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were of the humblest order, in a few years become independent, nay wealthy. This may be accounted for, in the first place, by the fact that the love for collecting the fine arts has become notorious, and secondly, that what was formerly purchased for a song, is now sold for fol., with tenfold the buyers. Thus, amid the numerous shops in Paris filled with bric-à-brac,-good, bad, and indifferent,nothing is now to be had cheap. The man who has great knowledge may occasionally pick up something at a fair but full value; all others pay twice that for which it might formerly have been obtained. In Paris, as indeed in all the small cities and towns in France, the rage for bric-à-brac is a furor. Only recently I visited the curious, but dull old town of Abbeville, where there are two or three small bric-à-brac shops; in both I selected one or two trifles, the sum asked for which was most exorbitant, and yet they sell. There is nothing good, bad, or indifferent to be had in Paris, save for a large outlay, and as for Sèvres, if it is even tolerable, it is estimated as bullion. In London, as in Paris, there are crowds of bric-à

brac dealers, with and without great knowledge; all that is really good, however, in London deservedly commands high prices and obtains them; ordinary, but by no means to be despised specimens, are far cheaper than abroad, and among the first-class dealers, I must do them the justice to say, a novice may purchase without fear. I have abstained from naming any dealers, because I neither desire to praise, nor give offence. Again and again it has been asserted to me by London dealers, that France comes over to purchase; in like manner France asserts in language which courtesy dare not contradict, that England acts in like manner; all I can assert is that, speaking from my own experience, if England does purchase in France, and gives a third of the price asked, the profit made must be nil. I am aware that firstrate dealers do come to Paris, and do advertise : that they are coming with money in their pockets, and are ready to purchase; and I conclude they are thoroughly aware of the effects of such advertisements, and it pays, or they would not risk the outlay of a journey and Paris expenses; but to an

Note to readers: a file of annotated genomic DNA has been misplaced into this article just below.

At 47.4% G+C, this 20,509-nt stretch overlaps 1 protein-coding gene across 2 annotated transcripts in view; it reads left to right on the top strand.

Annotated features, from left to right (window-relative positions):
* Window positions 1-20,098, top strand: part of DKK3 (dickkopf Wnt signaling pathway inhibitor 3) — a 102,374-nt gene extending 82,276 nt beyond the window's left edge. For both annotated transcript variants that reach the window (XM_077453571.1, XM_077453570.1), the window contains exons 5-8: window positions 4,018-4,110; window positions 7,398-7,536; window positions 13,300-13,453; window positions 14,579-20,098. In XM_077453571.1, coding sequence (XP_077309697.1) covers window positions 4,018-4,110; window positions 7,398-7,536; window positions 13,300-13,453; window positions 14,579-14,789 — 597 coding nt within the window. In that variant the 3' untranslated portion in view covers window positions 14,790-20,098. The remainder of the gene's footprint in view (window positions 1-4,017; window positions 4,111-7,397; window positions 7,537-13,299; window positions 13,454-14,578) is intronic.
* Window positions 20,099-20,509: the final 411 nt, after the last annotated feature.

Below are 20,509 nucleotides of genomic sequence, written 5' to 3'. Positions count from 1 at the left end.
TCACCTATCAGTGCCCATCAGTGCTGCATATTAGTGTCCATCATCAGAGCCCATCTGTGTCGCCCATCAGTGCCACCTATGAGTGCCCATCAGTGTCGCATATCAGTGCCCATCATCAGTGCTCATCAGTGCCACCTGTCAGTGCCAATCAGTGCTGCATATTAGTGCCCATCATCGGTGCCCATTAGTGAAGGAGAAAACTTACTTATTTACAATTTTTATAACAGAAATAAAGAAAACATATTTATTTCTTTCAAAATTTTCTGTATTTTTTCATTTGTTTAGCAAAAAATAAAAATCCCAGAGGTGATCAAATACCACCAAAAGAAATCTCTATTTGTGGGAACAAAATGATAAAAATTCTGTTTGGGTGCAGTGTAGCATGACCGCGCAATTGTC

amateur collector, unless he is determined to have this or that object, regardless of expense, Paris is not his market.

Previous to the advent of railways, when continental travellers were as one to fifty, when rich men travelled for pleasure, and employés were well paid for their wanderings, much might be found by the experienced collector and purchased fairly, sometimes luckily; but that period is over, and, in those days, I conclude dealers were more or less dependent on home sales, or those who brought wares to them for purchase. Now there is scarcely a first-rate dealer who does not go or send all over Europe, regardless of expense; they are to be met

with, go where you will, at Petersburg and Moscow, · Constantinople and Rome; so I conclude it must

pay. That it does so, however, is solely because the value of bric-à-brac is quadrupled. In London the valuable sales at Christy's, Phillips', and other first-class auctions are constant, and generally it is wonderful the prices obtained during the season, for even moderate works of art.

In like manner at Paris, almost daily sales take

place in the Rue Drouet, where every species of bric-à-brac is offered for sale-pictures of value, and mere daubs by hundreds ; old and modern furniture, china, glass, in fact everything coming under the denomination of bric-à-brac, or of household goods. An occasional visit to these sales is highly amusing, even to those not afflicted with the mania for bric-à-brac hunting. Yet I must confess it is difficult for any one having a decent coat on his back to purchase anything cheaply. There appears in fact to be a combination among dealers high and low, men and women, which utterly upsets the hopes and expectations of an amateur: However, there must be some freemasonry among them; as I have witnessed the selling of a piece of china to a dealer, which I have subsequently purchased in his shop at a less price than that he paid for it at the sale; and I cannot but believe that a small capital and much knowledge of the ceramic art will soon convert the small into large; moreover, the knowledge is always on the increase, however few there may be who absolutely ever attain to the perfect acquirements of a connoisseur. During the many years it has been my pleasure to search in every capital and town, in which I may chance to find myself, for bric-à-brac dealers, whether at home or abroad, I have had practical proof of the above assertion; for I have known men who apparently, not ten years lang syne, were in the lowest possible position, bordering on apparent poverty, in that brief space become rich. In fact their history may be written in the following lines :

" Autrefois j'étais villageois :

On peut s'en souvenir :
Un peu sauvage, un peu sournois,

Pensant à l'avenir-
Pour te conter mes aventures,

Il faudrait peu de mots,
J'ai maintenant quatre voitures,

Au lieu de deux sabots.”

Of course I do not include the higher, and wellknown class of dealers, though who dare say that they have not had their early struggles ? As an illustration, however, of the rapid rise in the fortunes of those to whom I more particularly allude, I perfectly recollect one fine summer's evening,—when enjoying the al fresco in company

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